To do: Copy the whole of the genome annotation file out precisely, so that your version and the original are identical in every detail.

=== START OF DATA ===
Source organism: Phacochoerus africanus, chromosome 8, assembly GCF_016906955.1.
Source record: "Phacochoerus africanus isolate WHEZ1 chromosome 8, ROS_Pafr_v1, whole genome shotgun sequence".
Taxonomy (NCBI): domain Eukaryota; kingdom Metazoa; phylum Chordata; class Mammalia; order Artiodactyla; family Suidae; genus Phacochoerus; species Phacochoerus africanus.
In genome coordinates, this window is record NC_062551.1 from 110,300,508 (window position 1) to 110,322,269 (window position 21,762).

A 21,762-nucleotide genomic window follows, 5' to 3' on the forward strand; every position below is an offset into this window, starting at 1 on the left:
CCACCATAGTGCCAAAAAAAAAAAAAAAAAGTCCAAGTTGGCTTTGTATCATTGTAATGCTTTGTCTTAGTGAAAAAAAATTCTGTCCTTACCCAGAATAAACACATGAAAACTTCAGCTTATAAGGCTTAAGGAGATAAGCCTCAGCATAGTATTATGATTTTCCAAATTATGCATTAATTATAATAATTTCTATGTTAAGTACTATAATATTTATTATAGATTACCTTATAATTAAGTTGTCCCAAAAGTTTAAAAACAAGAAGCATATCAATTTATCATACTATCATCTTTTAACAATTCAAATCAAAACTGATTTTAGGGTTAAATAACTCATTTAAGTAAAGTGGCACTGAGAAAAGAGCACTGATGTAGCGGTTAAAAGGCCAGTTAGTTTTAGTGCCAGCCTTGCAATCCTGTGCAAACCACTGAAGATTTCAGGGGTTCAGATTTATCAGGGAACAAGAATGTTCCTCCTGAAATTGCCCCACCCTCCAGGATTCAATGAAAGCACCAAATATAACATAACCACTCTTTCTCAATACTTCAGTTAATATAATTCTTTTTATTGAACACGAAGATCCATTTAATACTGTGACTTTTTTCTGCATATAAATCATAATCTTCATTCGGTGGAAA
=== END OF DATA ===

Source organism: Phacochoerus africanus, chromosome 8, assembly GCF_016906955.1.
Source record: "Phacochoerus africanus isolate WHEZ1 chromosome 8, ROS_Pafr_v1, whole genome shotgun sequence".
Taxonomy (NCBI): domain Eukaryota; kingdom Metazoa; phylum Chordata; class Mammalia; order Artiodactyla; family Suidae; genus Phacochoerus; species Phacochoerus africanus.
In genome coordinates, this window is record NC_062551.1 from 110,300,508 (window position 1) to 110,322,269 (window position 21,762).

A 21,762-nucleotide genomic window follows, 5' to 3' on the forward strand; every position below is an offset into this window, starting at 1 on the left:
CCACCATAGTGCCAAAAAAAAAAAAAAAAAGTCCAAGTTGGCTTTGTATCATTGTAATGCTTTGTCTTAGTGAAAAAAAATTCTGTCCTTACCCAGAATAAACACATGAAAACTTCAGCTTATAAGGCTTAAGGAGATAAGCCTCAGCATAGTATTATGATTTTCCAAATTATGCATTAATTATAATAATTTCTATGTTAAGTACTATAATATTTATTATAGATTACCTTATAATTAAGTTGTCCCAAAAGTTTAAAAACAAGAAGCATATCAATTTATCATACTATCATCTTTTAACAATTCAAATCAAAACTGATTTTAGGGTTAAATAACTCATTTAAGTAAAGTGGCACTGAGAAAAGAGCACTGATGTAGCGGTTAAAAGGCCAGTTAGTTTTAGTGCCAGCCTTGCAATCCTGTGCAAACCACTGAAGATTTCAGGGGTTCAGATTTATCAGGGAACAAGAATGTTCCTCCTGAAATTGCCCCACCCTCCAGGATTCAATGAAAGCACCAAATATAACATAACCACTCTTTCTCAATACTTCAGTTAATATAATTCTTTTTATTGAACACGAAGATCCATTTAATACTGTGACTTTTTTCTGCATATAAATCATAATCTTCATTCGGTGGAAA